An Intervener is a person who:
- Works consistently one-to-one with an individual who is deafblind
- Has training and specialized skills in deafblindness
An intervener provides a bridge to the world for the student who is deafblind. The intervener helps the student gather information, learn concepts and skills, develop communication and language, and establish relationships that lead to greater independence. The intervener is a support person who does with, not for the student. Specialized training is needed to become an effective intervener. Training should address a wide range of topics necessary to understanding the nature and impact of deafblindness, the role of the intervener, and appropriate educational strategies to work with students with combined vision and hearing loss (Alsop, Killoran, Robinson, Durkel, & Prouty, 2004; McGinnes, 1986; Robinson et al., 2000).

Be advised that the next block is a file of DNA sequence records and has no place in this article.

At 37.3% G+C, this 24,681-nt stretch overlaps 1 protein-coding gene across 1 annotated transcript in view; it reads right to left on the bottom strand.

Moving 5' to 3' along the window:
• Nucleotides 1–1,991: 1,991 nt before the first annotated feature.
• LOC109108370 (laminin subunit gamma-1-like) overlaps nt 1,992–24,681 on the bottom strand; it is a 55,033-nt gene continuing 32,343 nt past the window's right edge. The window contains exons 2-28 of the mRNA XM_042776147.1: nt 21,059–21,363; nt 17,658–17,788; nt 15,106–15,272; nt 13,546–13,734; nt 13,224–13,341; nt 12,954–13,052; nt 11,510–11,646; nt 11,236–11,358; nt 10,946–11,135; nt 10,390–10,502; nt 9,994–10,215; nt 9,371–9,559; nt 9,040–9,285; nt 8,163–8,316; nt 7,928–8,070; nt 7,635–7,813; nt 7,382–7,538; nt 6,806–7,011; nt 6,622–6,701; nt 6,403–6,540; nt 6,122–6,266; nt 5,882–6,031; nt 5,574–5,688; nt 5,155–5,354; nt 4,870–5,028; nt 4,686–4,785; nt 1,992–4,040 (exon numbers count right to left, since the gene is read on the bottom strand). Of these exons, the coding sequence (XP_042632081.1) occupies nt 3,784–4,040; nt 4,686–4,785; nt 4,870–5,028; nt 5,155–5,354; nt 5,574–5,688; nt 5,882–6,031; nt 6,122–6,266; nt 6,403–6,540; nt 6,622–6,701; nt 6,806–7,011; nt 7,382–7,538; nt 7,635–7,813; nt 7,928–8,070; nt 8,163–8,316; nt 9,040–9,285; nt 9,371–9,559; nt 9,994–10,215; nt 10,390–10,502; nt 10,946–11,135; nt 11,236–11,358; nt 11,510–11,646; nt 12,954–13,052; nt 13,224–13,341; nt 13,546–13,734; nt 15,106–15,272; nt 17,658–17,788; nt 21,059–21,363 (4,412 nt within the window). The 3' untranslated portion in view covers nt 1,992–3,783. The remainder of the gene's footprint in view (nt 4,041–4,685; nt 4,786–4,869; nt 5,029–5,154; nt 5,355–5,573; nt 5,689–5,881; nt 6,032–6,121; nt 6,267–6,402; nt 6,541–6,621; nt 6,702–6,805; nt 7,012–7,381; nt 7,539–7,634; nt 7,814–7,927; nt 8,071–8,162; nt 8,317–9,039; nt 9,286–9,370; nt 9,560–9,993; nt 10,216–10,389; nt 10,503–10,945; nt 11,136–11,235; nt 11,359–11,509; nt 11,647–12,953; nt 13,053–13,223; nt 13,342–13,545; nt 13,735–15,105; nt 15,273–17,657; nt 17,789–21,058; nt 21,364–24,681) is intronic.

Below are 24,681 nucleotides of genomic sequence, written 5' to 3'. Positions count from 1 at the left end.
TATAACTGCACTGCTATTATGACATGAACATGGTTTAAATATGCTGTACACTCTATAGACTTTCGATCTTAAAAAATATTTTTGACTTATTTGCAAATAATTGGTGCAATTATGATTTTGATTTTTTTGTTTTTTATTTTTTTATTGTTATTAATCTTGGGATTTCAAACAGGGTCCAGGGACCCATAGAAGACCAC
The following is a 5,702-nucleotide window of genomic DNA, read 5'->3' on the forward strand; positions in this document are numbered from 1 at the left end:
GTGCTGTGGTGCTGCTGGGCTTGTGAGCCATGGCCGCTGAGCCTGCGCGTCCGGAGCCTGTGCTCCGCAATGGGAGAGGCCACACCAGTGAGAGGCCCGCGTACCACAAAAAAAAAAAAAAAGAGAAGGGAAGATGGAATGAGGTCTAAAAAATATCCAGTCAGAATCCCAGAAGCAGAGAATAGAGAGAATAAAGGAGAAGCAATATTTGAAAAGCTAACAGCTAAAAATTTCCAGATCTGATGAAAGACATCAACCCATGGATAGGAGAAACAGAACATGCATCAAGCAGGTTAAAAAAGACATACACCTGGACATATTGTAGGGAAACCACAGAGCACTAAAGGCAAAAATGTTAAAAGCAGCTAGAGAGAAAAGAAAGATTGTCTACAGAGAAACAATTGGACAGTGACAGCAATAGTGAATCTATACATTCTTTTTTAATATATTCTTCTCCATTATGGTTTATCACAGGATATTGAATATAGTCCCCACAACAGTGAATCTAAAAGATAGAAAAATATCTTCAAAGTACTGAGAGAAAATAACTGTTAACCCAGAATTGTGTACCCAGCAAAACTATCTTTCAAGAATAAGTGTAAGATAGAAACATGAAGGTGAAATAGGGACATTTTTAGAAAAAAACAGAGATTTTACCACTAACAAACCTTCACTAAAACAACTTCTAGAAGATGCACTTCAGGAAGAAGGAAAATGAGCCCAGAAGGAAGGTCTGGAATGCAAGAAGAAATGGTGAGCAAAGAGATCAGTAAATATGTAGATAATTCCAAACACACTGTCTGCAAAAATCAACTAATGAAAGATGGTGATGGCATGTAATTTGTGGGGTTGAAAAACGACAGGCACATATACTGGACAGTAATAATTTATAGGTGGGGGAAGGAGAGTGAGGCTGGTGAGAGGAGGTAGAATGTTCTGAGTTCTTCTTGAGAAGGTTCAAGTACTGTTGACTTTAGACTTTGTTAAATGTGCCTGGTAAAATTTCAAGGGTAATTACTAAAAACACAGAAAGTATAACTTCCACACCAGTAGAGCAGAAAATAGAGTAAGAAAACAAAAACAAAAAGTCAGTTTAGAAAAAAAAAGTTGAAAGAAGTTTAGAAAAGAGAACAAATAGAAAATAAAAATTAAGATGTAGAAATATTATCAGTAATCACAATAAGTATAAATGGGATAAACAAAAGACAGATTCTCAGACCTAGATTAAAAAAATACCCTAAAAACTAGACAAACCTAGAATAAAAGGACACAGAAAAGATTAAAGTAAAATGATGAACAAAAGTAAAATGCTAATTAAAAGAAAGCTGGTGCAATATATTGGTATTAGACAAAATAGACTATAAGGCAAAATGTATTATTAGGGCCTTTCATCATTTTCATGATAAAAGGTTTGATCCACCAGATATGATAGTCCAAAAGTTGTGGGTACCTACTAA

Role of the Intervener:
Facilitates access to the environmental information that is usually gained through vision and hearing, but which is unavailable or incomplete to the child who is deafblind.
Facilitates the development and/or use of receptive and expressive communication skills.
Develops and maintains a trusting, interactive relationship that can promote social and emotional well‐being for the child who is deafblind.